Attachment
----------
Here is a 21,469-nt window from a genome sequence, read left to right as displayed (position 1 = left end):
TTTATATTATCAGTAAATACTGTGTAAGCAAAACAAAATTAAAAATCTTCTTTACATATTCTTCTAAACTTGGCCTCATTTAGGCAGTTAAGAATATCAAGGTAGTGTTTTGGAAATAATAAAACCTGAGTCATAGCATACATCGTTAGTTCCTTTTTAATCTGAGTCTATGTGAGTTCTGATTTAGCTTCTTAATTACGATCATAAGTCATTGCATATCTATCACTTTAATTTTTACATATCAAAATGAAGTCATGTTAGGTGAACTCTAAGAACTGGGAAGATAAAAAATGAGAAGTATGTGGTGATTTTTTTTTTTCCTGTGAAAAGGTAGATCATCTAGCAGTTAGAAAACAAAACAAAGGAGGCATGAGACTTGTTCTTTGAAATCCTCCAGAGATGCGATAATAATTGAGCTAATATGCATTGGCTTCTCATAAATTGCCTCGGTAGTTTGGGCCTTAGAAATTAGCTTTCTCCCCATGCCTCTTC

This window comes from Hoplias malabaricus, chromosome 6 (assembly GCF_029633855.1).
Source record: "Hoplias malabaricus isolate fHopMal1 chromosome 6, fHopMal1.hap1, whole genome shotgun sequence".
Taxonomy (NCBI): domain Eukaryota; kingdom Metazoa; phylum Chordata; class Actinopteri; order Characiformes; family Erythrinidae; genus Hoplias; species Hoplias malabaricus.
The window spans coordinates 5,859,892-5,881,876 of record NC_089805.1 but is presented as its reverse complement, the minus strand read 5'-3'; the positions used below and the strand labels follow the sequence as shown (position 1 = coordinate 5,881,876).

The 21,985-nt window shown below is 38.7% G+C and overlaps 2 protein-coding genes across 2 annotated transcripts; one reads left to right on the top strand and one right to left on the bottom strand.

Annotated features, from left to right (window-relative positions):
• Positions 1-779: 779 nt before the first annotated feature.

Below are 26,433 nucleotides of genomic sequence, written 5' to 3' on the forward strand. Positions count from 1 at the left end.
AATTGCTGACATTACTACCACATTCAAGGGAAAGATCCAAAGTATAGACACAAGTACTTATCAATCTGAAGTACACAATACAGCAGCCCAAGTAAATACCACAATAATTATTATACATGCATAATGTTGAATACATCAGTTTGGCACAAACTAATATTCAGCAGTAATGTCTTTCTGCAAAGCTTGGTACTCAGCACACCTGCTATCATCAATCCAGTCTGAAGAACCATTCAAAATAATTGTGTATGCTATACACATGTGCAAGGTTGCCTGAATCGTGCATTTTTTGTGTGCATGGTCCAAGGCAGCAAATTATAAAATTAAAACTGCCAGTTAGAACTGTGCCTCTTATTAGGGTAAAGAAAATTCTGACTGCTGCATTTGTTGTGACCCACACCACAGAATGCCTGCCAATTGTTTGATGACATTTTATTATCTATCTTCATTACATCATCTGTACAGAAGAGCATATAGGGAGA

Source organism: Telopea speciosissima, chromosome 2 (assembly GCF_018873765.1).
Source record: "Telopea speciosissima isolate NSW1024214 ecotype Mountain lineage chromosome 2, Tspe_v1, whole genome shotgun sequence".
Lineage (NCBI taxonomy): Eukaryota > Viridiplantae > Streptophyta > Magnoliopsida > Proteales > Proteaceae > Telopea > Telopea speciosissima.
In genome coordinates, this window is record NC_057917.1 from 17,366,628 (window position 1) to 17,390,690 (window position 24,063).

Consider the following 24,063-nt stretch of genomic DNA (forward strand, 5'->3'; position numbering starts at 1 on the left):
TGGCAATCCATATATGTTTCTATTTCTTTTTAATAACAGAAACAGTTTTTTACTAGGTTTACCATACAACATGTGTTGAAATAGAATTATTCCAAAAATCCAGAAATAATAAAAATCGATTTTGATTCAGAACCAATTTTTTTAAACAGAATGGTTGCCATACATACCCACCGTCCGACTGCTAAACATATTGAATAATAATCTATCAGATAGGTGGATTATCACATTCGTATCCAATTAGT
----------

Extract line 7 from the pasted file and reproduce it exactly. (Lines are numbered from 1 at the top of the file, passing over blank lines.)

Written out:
The 21,985-nt window shown below is 38.7% G+C and overlaps 2 protein-coding genes across 2 annotated transcripts; one reads left to right on the top strand and one right to left on the bottom strand.